Renaissance recorder database

Vienna, SAM 164

This database started life as a much- used and scruffy photocopy of Bob Marvin’s 1972 article “Recorders and English Flutes in European Collections”, Galpin Society Journal 1972. Over the years, this indispensable information has been augmented with my own measurements and observations, and further information kindly supplied by other makers, and researchers. At the time of writing, I have probably seen 70% of all the surviving instruments myself and have detailed measurements of about 65% of them

This year, the whole database has been given a spring clean, a new look and has had a host of new features added. This spring clean has given me the impetus to add a lot of material I have been sitting on over the years, measurements, graphs and photographs, that I intend to digitalise and add to the database in a piecemeal fashion. I cannot promise that this will be a speedy process, since I will go through each entry individually and edit the information before making PDFs to add to the site, so if there is a specific recorder you would like extra information about, please contact me and I will try to prioritise it.

ENTER THE DATABASE

I have used all known, (to me) original recorders made with a typical “renaissance” construction. I have therefore included later instruments in one piece, such as those by J.C. Denner and G. Walch, which I find are interesting for comparison. With some help from museums and other researchers and makers, I hope that it may one day be possible to match more recorders into sets, or surviving members of sets, to add to our knowledge about the manufacture and use of these wonderful instruments. I would more than welcome any further contributions or corrections to this list, which I try to update periodically.

Important note to museums and owners

I have not knowingly used any copyright material on this site and where my measurements have been published elsewhere, I have simply given a link to the external publication. If you feel I have violated any agreement between us, or any copyright you hold, please contact me via e-mail and I will remove the offending material immediately. I would also be happy to provide a direct link to your establishment as a source for further information about the object.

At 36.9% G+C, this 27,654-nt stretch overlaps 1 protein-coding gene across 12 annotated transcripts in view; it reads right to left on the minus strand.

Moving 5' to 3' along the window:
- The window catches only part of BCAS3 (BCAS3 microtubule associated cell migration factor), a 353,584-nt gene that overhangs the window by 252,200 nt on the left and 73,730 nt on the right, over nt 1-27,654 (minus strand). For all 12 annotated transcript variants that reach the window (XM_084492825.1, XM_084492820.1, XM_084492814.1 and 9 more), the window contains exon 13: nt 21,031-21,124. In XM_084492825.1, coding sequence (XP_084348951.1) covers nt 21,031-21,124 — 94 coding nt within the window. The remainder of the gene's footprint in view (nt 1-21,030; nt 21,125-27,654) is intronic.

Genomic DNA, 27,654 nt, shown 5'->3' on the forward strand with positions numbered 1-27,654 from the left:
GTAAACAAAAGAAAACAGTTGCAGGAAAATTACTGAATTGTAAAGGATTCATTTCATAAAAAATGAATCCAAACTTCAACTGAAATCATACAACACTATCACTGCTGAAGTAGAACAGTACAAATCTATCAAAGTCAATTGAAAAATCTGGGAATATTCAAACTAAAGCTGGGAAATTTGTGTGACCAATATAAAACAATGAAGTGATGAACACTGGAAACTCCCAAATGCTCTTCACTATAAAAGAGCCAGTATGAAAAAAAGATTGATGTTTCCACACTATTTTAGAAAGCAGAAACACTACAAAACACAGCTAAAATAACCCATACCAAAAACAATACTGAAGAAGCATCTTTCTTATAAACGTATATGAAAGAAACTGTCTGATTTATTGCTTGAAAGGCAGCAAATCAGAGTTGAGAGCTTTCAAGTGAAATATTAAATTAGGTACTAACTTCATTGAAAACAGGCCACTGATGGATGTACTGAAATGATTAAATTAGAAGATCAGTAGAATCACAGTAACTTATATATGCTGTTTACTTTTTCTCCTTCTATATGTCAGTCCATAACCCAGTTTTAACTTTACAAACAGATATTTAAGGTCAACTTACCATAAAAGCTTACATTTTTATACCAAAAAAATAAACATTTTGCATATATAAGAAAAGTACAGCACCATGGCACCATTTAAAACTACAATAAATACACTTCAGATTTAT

Adrian Brown, February 2017
My contact e-mail address is:

Notes on the fields used in the database

City: The current location of the instrument.

Collection: The museum, or collection currently housing the instrument.

Inventory: Inventory number given by the museum or collection, sometimes abbreviated to Inv. No.

Type: I use the following criteria when naming recorder sizes, these are only intended as an aid to description and do not imply their musical usage.

Sopranino “size”: Speaking length <25 cm
Soprano “size”: Speaking length >25 cm, <32 cm
Alto “size”: Speaking length >32 cm, <45 cm
Tenor “size”: Speaking length <45 cm, no key
Basset “size”: Keyed without crook
Bass “size”: Keyed with crook
Great bass “size”: Keyed with crook, Speaking length >140 cm

Pitch: Lowest note of the instrument with all holes closed relative to a = 440 Hz. Pitch of extended recorders is given without taking into account the extension. + indicates a pitch about a quarter-tone sharp; – indicates a pitch about a quarter-tone flat.

Mark: A textural representation of the maker’s mark, usually stamped or branded into the wood below the window, and sometimes also on the end grain of the bell.

Maker: Where an instrument can be identified as being by a known maker, this will be indicated along with a link to biographical information on the Recorder Home Page website.

Speaking length: The length between the lower face of the bock and the end of the instrument. Sometimes abbreviated to SL

Max. bore diameter: The largest recorded diameter of the bore, not necessarily at the top of the bore.

Material: Material used in the construction of the recorder.

Data Sheet: Where one exists and has been digitalised, there will be a link here.

Bore graph: Where one exists and has been digitalised, there will be a link here.

Images: If I have taken photographs of the instrument, they will be added here

Abbreviations used

ML-J type: See: Maggie Lyndon-Jones [now Kilbey], A Checklist of Woodwind Instruments Marked !!, Galpin Society Journal 52 (1999): 243–80.

TOL: Total length in mm. This is where a museum catalogue entry only has the total length measurement and I have not measured the instrument myself.

est: Estimate of original pitch.

mod: Instrument has been drastically shortened or modified, pitch given is an estimate of the original pitch.